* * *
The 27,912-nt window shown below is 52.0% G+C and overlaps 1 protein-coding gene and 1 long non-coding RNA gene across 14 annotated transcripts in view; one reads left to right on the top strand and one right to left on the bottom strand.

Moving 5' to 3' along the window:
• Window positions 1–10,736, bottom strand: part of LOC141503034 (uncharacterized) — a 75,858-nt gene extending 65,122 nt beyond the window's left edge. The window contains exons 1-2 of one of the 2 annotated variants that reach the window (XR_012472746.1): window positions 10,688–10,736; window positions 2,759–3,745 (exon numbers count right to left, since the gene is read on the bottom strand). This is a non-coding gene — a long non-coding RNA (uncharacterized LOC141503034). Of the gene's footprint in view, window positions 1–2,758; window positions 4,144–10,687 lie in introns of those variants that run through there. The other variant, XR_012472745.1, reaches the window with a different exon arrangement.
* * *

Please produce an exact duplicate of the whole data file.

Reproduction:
The 27,912-nt window shown below is 52.0% G+C and overlaps 1 protein-coding gene and 1 long non-coding RNA gene across 14 annotated transcripts in view; one reads left to right on the top strand and one right to left on the bottom strand.

Moving 5' to 3' along the window:
• Window positions 1–10,736, bottom strand: part of LOC141503034 (uncharacterized) — a 75,858-nt gene extending 65,122 nt beyond the window's left edge. The window contains exons 1-2 of one of the 2 annotated variants that reach the window (XR_012472746.1): window positions 10,688–10,736; window positions 2,759–3,745 (exon numbers count right to left, since the gene is read on the bottom strand). This is a non-coding gene — a long non-coding RNA (uncharacterized LOC141503034). Of the gene's footprint in view, window positions 1–2,758; window positions 4,144–10,687 lie in introns of those variants that run through there. The other variant, XR_012472745.1, reaches the window with a different exon arrangement.